Our work in Northern Ireland has been motivated by the need to understand the impact of school curricula on young people’s ideas. Community division there is justified by differing historical interpretations, but schools aim to provide a balanced and evidence based approach to historical inquiry, rather than a consensual national narrative. But how far does this influence students’ ideas, particularly in relation to the narratives they encounter outside school? Despite methodological challenges, our research provided a hopeful view of students’ willingness and ability to move beyond partisan views of the past. Other critical issues remain unanswered, such as the role of emotions in learning conflicted history, the impact of specific instructional techniques, and the motivation for history teachers to take risks.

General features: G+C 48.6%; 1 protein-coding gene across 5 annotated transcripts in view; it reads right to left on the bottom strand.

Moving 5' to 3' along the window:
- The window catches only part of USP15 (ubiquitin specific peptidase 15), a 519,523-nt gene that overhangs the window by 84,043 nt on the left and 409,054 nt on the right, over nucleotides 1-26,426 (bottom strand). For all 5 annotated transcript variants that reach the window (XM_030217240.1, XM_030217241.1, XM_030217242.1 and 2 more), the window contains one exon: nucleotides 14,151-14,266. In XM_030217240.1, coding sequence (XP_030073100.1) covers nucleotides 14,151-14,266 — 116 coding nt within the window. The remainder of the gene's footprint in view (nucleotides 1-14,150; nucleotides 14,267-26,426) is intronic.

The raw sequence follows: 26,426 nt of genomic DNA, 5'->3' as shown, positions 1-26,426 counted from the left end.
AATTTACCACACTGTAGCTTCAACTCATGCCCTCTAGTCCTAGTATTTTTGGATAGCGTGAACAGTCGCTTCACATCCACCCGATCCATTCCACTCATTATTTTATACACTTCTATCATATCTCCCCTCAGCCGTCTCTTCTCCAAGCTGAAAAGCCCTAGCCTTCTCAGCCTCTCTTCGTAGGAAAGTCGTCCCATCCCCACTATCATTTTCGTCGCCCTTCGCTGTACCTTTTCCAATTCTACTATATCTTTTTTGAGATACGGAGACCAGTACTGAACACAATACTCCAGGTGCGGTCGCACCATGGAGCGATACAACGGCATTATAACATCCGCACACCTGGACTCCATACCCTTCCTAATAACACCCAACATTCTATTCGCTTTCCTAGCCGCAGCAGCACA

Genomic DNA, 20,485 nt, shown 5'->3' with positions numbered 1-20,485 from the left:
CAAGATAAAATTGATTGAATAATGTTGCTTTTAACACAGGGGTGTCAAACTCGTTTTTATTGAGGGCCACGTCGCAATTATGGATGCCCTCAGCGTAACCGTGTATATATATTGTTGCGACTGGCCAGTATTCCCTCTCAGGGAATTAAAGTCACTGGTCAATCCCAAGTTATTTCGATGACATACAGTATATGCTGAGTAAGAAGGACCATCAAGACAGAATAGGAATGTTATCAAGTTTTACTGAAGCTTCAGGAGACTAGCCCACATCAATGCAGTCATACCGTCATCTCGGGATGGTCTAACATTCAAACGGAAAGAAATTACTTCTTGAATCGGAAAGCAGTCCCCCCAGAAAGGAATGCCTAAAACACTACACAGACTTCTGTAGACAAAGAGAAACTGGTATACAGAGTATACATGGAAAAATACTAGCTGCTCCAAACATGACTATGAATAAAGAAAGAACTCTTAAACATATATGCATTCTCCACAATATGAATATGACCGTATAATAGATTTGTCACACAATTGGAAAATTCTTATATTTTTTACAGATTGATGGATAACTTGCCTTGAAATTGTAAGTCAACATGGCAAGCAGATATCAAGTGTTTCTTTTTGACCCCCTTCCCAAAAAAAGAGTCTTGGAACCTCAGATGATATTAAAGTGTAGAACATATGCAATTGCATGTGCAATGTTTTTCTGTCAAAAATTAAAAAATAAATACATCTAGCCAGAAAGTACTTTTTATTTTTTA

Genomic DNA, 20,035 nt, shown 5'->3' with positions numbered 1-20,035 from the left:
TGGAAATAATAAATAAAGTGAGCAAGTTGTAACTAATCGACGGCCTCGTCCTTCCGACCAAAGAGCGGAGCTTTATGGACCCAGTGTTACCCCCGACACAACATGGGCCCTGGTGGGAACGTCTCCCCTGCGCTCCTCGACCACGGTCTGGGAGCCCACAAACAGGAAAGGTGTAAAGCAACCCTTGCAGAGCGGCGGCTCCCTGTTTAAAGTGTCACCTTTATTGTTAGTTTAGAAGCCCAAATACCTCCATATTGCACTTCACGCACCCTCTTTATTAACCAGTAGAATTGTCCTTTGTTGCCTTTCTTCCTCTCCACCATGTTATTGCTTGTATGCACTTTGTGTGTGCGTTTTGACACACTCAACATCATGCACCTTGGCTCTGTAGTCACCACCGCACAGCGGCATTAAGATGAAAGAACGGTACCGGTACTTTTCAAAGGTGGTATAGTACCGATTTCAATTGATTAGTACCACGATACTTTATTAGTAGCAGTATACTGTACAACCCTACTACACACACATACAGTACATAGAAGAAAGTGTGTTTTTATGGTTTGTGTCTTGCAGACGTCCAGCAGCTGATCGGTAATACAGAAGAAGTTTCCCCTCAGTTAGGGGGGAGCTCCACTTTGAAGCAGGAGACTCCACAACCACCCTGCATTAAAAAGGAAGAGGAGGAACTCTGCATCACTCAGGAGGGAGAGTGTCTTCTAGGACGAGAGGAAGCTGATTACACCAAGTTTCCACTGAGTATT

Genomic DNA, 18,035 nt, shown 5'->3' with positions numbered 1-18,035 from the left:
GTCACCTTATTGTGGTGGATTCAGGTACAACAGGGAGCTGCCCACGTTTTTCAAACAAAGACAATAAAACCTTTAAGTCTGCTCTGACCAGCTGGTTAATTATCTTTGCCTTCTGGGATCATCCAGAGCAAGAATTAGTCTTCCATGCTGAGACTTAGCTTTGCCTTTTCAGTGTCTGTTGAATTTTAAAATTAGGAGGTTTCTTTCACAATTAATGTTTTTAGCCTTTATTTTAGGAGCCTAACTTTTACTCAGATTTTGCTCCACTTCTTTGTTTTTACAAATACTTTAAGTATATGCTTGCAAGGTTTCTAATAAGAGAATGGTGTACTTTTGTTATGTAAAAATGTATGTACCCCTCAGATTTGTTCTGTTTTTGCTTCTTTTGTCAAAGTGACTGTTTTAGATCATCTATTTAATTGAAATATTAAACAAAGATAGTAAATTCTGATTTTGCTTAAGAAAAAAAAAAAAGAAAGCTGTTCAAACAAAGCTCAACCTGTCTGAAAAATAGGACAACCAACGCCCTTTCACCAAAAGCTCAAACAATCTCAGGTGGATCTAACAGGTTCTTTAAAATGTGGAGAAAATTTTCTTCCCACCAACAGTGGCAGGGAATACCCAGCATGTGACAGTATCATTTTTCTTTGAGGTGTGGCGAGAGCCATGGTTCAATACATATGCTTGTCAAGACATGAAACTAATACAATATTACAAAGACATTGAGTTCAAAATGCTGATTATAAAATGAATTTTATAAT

|Title of host publication||Contemplating Historical Consciousness: Notes from the Field|
|Editors||Anna Clark, Carla Peck|
|Place of Publication||New York|
|Number of pages||13|
|ISBN (Print)||978-1-78533-929-5 , 978-1-78920-837-5|
|Publication status||Published - 31 Dec 2018|
|Name||Making Sense of History: Studies in Historical Cultures|
- Northern Ireland
- divided societies
McCully, A., & Barton, K. C. (2018). Schools, Students, and Community History in Northern Ireland. In A. Clark, & C. Peck (Eds.), Contemplating Historical Consciousness: Notes from the Field (Vol. 36, pp. 19-31). (Making Sense of History: Studies in Historical Cultures). Berghahn Books.